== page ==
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Thursday, 7 June 1984
Page: 2729

Senator GARETH EVANS (Attorney-General)(11.24) —As will be obvious, the Government resists those amendments. The desire has been to give the Cocos ( Keeling) Islanders a vote in referendums as it equally is to give them a vote in Australian elections. I understand that there will be no dissent from that basic aspiration. The difficulty is determining where they are to be entitled or able to vote. The situation is, as was essentially explained by the Minister for Territories and Local Government (Mr Uren) in the House of Representatives in moving the amendments, simply that the Cocos (Keeling) Islands can be included in a division of a State-that is to say, in Western Australia or anywhere else- only if the islands are actually made part of that State. That is the view of all my predecessors of Attorneys-General, and that is my view.

For that to occur would require support from both the State Parliament in question and from the majority electors of that State at a referendum. For all practical purposes, that places an absurd set of obstacles, I would imagine, to either the achievement of State status for the Cocos Islands or, at the very least, for the speedy implementation of that status. Presumably it would not be proposed by Senator Hill or anyone else that there be a separate referendum within Western Australia or anywhere else on this issue alone. The suggestion, no doubt, would be that that should occur in conjunction with the next referendum whenever it is held or the next election whenever it is held. But, for that to occur, would deny the Cocos Islanders a vote in that election or referendum, as the case may be. One is caught in something of a vicious circle in this respect.

For all those reasons it has been the Government's view that the Cocos Islands should be incorporated in the Northern Territory. If the State incorporation option is excluded, the choice reduces, obviously, to either the Northern Territory or one of the two Canberra divisions. There is obviously a much greater coincidence of interest between the Cocos Islands and the Northern Territory than would be the case with either of the Australian Capital Territory electorates by virtue of geographical proximity if nothing else. Against that background the Government has taken the view, both in the context of this legislation and in the separate Bill, the Cocos (Keeling) Islands Self- Determination (Consequential Amendments) Bill, that will be dealt with today that there is no practical alternative but to deal with the Islands in that way.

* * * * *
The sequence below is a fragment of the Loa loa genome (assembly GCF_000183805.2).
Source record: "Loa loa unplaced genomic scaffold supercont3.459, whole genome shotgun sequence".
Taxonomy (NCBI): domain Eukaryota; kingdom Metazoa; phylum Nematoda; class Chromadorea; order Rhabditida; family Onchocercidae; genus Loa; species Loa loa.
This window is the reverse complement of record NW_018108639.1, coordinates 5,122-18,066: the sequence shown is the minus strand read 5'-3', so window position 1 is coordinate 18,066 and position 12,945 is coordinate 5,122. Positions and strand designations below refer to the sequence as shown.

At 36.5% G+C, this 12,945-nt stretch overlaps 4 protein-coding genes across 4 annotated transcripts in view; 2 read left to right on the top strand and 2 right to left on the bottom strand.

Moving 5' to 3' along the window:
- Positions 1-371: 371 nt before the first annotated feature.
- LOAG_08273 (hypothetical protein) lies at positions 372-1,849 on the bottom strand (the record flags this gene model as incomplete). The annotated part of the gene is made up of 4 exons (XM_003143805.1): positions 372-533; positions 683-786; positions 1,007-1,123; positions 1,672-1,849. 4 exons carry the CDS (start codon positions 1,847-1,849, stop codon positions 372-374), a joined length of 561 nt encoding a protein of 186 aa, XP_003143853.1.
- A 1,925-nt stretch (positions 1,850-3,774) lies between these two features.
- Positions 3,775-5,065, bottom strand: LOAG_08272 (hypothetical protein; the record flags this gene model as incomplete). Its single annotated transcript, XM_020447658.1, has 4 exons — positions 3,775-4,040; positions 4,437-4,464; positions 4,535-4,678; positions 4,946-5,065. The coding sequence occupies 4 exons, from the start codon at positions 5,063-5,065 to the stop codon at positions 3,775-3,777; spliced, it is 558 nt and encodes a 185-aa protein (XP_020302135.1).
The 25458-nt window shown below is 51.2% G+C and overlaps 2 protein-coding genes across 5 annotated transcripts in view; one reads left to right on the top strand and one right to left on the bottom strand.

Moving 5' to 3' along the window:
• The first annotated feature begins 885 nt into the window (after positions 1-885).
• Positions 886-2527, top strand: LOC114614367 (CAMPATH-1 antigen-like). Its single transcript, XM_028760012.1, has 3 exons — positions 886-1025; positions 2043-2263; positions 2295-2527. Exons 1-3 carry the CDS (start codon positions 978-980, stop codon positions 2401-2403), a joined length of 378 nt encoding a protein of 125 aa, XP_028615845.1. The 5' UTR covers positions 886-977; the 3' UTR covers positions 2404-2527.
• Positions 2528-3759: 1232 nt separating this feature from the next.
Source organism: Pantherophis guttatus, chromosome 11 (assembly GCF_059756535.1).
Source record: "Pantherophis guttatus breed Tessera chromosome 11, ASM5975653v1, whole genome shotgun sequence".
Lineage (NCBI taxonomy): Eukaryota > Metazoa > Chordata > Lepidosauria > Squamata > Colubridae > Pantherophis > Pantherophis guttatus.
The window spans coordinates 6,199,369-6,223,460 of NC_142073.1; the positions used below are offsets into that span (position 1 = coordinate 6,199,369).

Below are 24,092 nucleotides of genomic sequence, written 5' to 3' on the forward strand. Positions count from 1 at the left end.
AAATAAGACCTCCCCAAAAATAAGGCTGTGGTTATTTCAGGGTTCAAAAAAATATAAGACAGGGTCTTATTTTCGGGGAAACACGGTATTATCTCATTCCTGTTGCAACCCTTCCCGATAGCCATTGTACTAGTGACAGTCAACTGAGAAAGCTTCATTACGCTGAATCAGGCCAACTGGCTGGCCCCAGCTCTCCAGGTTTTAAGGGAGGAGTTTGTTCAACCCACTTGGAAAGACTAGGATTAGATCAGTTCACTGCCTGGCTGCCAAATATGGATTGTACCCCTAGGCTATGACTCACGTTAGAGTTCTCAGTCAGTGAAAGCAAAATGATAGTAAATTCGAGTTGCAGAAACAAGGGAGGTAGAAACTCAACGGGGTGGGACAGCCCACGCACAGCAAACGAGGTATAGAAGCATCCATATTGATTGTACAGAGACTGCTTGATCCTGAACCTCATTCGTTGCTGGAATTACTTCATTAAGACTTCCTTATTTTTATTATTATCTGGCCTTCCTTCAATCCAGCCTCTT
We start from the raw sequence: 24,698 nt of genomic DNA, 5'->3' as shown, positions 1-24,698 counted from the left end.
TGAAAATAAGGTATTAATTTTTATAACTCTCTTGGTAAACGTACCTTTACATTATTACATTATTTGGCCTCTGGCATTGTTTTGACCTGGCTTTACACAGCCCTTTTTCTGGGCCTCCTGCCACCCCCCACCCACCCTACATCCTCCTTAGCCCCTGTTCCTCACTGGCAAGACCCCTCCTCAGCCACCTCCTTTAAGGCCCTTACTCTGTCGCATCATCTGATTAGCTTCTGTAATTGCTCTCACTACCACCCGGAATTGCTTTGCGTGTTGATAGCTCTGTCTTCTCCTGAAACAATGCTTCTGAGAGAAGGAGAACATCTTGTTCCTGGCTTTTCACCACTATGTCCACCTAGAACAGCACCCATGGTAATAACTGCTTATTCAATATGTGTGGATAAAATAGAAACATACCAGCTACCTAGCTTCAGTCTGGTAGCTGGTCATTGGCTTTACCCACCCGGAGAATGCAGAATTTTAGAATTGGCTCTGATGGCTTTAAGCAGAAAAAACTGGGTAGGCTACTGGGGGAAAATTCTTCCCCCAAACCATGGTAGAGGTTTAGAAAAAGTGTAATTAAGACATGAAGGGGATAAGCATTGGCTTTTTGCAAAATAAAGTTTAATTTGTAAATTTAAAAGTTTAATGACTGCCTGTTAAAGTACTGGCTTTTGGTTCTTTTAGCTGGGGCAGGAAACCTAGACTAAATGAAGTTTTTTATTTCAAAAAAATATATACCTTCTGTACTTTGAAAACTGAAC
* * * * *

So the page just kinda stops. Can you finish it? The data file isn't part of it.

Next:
I also understand it to be the case that this issue was canvassed with the Cocos Islanders during the recent domestic plebiscite or referendum that occurred within that Territory. There was a clear understanding of this proposal and support for it. To that extent I am not sure that there is the necessity for the kind of further consultation that Senator Hill describes as now being necessary or desirable. I appreciate that the matter will be further debated in the later--

Senator Kilgariff —It is not our understanding, Minister, that there was any consultation.

Senator GARETH EVANS —I am not well briefed on this matter. I am speaking from my recollection of briefing notes that I saw on the later legislation. There may be differences of opinion about it, but I am sure Senator Gietzelt will carry that argument later in the day. The main point on which I hang my hat is the sheer practical unavailability of any realistic alternatives to this course. I suggest that that alone is amply sufficient reason for the Senate to prefer the Government's clauses now before it.